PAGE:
Background: Coronary heart disease (CHD) is markedly more common in men than in women. In both sexes, CHD risk increases with age, but the increase is sharper in women. We analyzed the extent to which major cardiovascular risk factors can explain the sex difference and the age-related increase in CHD risk.
Methods and results: The study cohort consists of 14 786 Finnish men and women 25 to 64 years old at baseline. The following cardiovascular risk factors were determined: smoking, serum total cholesterol, HDL cholesterol, blood pressure, body mass index, and diabetes. Risk factor measurements were done in 1982 or 1987, and the cohorts were followed up until the end of 1994. The Cox proportional hazards model was used to assess the relation between risk factors and CHD risk. CHD incidence in men compared with women was approximately 3 times higher and mortality was approximately 5 times higher. Most of the risk factors were more favorable in women, but the sex difference in risk factor levels diminished with increasing age. Differences in risk factors between sexes, particularly in HDL cholesterol and smoking, explained nearly half of the difference in CHD risk between men and women. Differences in serum total cholesterol level, blood pressure, body mass index, and diabetes prevalence explained about one-third of the age-related increase in CHD risk among men and 50% to 60% among women.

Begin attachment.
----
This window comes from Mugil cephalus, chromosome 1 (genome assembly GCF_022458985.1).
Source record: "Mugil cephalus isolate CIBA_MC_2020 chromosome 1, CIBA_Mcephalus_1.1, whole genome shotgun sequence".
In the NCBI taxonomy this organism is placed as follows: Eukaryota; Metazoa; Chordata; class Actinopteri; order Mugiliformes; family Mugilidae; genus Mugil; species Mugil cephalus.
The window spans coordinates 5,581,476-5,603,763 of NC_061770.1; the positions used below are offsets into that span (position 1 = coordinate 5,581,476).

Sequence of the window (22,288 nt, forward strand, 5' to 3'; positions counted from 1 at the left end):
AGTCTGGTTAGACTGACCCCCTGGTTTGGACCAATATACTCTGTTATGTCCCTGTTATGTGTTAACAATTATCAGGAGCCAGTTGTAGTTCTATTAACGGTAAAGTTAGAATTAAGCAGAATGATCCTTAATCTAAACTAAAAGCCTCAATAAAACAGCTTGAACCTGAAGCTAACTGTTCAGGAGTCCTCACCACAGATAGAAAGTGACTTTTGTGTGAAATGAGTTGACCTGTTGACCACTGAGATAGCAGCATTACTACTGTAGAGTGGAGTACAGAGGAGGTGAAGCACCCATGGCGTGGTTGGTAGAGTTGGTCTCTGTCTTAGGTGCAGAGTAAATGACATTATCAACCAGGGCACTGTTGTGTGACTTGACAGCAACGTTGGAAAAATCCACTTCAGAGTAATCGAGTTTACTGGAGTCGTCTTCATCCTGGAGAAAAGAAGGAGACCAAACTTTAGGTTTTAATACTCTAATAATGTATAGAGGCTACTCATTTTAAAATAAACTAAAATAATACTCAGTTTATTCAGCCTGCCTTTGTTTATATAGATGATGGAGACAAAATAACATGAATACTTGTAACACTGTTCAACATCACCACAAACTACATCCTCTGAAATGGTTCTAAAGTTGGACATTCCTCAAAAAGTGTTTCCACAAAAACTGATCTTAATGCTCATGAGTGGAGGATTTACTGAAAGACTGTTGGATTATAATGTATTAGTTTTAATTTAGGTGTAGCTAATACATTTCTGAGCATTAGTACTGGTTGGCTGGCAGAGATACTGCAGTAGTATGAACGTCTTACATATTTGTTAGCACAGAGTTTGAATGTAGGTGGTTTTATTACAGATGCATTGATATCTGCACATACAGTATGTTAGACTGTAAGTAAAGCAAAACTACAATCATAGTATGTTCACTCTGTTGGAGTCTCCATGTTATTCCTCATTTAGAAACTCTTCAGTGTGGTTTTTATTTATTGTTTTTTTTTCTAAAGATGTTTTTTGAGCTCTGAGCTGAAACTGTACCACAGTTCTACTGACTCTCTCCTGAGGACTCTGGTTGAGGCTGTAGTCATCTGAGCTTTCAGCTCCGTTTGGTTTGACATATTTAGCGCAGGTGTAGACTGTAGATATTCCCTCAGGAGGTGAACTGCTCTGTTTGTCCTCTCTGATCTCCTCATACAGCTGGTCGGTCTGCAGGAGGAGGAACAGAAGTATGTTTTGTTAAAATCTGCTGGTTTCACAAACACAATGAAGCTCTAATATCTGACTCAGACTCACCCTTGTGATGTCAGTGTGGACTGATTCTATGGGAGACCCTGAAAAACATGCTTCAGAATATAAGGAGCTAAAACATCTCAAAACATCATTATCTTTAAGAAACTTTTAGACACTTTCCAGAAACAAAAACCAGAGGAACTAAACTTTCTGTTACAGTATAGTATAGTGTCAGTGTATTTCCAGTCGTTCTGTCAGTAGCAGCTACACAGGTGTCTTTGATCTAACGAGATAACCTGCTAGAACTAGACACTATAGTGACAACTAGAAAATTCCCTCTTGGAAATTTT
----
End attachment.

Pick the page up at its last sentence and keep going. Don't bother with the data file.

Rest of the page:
Conclusions: Differences in major cardiovascular risk factors explained a substantial part of the sex difference in CHD risk. An increase in risk factor levels was associated with the age-related increase in CHD incidence and mortality in both sexes but to a larger extent in women.